New Engineering-Business Joint Degree Now Available To Students

Starting this fall, students will be able to enroll in a joint degree program that combines a Master of Business Administration (MBA) and Master of Engineering (MEng). The University of Connecticut’s School of Engineering and School of Business recently approved the new joint degree to meet the increasing demand for engineers in management.

shakeThe MEng program was developed by the School of Engineering at UConn to provide practicing engineers at participating companies an opportunity to enhance their engineering skills. By boosting both business knowledge and engineering skills, the program is ideal for engineers who plan to move into management. It was designed with the working student in mind. The dual Master’s degree courses are offered in the evening with distance learning options and students have the option of beginning with either or both curriculums.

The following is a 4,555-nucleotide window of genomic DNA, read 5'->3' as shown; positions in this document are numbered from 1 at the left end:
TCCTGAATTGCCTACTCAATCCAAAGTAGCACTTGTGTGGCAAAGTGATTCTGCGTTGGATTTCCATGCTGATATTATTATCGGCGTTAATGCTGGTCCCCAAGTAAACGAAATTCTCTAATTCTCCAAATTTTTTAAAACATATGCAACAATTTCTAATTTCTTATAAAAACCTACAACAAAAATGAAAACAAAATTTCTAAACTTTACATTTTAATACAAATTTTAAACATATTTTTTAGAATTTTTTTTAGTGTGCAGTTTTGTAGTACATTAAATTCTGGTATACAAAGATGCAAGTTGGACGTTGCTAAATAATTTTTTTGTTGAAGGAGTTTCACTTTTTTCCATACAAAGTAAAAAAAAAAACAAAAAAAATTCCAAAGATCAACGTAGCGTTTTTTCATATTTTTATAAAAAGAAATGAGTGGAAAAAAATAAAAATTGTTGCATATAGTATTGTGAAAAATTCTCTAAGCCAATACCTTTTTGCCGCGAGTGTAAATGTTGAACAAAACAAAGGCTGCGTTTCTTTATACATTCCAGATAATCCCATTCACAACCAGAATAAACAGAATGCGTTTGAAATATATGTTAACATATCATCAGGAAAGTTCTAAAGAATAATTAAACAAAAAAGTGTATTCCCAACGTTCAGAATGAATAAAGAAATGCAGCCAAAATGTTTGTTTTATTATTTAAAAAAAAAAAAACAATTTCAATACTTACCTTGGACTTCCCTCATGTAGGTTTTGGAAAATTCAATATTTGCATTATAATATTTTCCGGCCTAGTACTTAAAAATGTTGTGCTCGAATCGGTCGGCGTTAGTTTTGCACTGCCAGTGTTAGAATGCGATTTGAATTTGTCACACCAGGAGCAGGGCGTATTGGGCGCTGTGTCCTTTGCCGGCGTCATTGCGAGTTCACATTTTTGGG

Dual MBA/MEng students will begin their program with MEng required curriculum. Because the part-time MBA program is designed for working engineers, classes are held in the evening.

Students interested in the dual MBA/MEng program must apply to each program separately. It is not necessary to apply simultaneously, but it’s recommend that interested MEng students seek admission to the part-time MBA program either during their MEng study or at the time they apply to the MEng program. Admission to one program has no bearing on the other program’s admission decision.

The standard MENG program is 27-credits and the standard MBA program is 57-credits.  With the Dual MBA/MENG degree, you are exempt from 15 credits in the MBA curriculum, bringing the total number of credits to 69.  You can expect the dual degree program to take four to five years to complete, depending on the number of courses taken each semester. 

MEng students, provided they get admission to both degrees, can take courses simultaneously in the two programs.

For more information, contact Afshin Ghiaei at afshin@engr.uconn.edu or Diane Perko at dianep@engr.uconn.edu.

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